In Maine gay-rights advocates suffered a crushing loss. Tuesday voters decided to reject the state’s new law allowing gays and lesbians to wed, setting back a movement that had made remarkable progress nationally this year.
Maine became the 31st state to block same-sex marriage through a public referendum, a result that will force supporters to rethink their national strategy at a crucial time for the movement. With 84 percent of precincts reporting early Wednesday, the repeal proposal had 53 percent of the vote, even though polls had indicated the race was a dead heat.
This year three other states — Iowa, New Hampshire and Vermont — joined Massachusetts and Connecticut in allowing same-sex marriage, but only through court rulings and legislative action. Maine, with its libertarian leanings, had seemed to offer an excellent chance of reversing the long national trend of voters rejecting marriage equality at the ballot box, The New York Times reports.
It was also reported, Maine currently grants domestic-partnership status to same-sex couples, along with about seven other states. The state's legislature voted in May to allow gays to marry each other, but an opposition petition campaign led the measure's implementation to be delayed and submitted to a popular referendum Tuesday.
In Washington state, voters appeared poised to approve the expansion of rights granted to gay couples under the state's domestic-partnership registry.
Earlier this year, the state passed a law to expand domestic partnerships to have the same rights as marriages under state law. Early returns showed 51% approving of the expanded status, compared with 49% who voted to reduce the rights of same-sex domestic partners, The Wall Street Journal reports.
News agencies also report, Marc Mutty, campaign manager for Stand for Marriage Maine which opposed gay marriages, claimed victory at a rally in Portland just after midnight. "We've struggled, we've worked against tremendous odds, as we've all known," he said. "We prevailed because the people of Maine, the silent majority, the folks back home spoke with their vote tonight."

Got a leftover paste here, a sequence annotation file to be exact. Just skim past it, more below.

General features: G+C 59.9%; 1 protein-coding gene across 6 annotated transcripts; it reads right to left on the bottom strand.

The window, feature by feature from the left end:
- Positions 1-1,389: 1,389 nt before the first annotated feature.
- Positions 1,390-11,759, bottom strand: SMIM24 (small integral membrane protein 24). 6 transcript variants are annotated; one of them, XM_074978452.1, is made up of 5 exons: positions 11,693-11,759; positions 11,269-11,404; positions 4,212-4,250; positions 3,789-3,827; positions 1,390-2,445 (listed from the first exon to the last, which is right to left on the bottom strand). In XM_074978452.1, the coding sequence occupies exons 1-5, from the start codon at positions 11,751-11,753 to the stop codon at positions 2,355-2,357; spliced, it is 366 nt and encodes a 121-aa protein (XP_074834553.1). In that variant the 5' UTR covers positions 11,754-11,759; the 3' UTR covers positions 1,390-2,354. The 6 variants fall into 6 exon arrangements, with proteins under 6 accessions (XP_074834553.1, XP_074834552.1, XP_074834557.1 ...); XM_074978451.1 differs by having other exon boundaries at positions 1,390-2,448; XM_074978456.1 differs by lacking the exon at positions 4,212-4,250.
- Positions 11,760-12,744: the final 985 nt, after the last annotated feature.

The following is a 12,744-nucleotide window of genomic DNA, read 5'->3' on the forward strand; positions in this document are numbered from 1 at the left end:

Gay-rights activists had hoped Maine voters -- known for thier moderate, independent-minded views -- would have been the first to endorse same-sex marriage in a statewide ballot. In the five states performing gay marriages – Iowa, Connecticut, Vermont, New Hampshire and Massachusetts -- the practice took effect after legislation or court order. New York and the District of Columbia recognize same-sex marriages performed in other states, but do not grant them.
"We're in this for the long haul. For next week, and next month, and next year until all Maine families are treated equally. Because in the end, this has always been about love and family and that will always be something worth fighting for," said Jesse Connolly of the pro-gay-marriage group Protect Maine Equality.
Sources inside the Protect Maine Equality campaign tell ABC News the referendum is likely headed for a statewide recount. After the Maine secretary of state certifies the results, the campaign will have to pay a nominal fee to request the count, which could take at least several weeks, ABC News reports.
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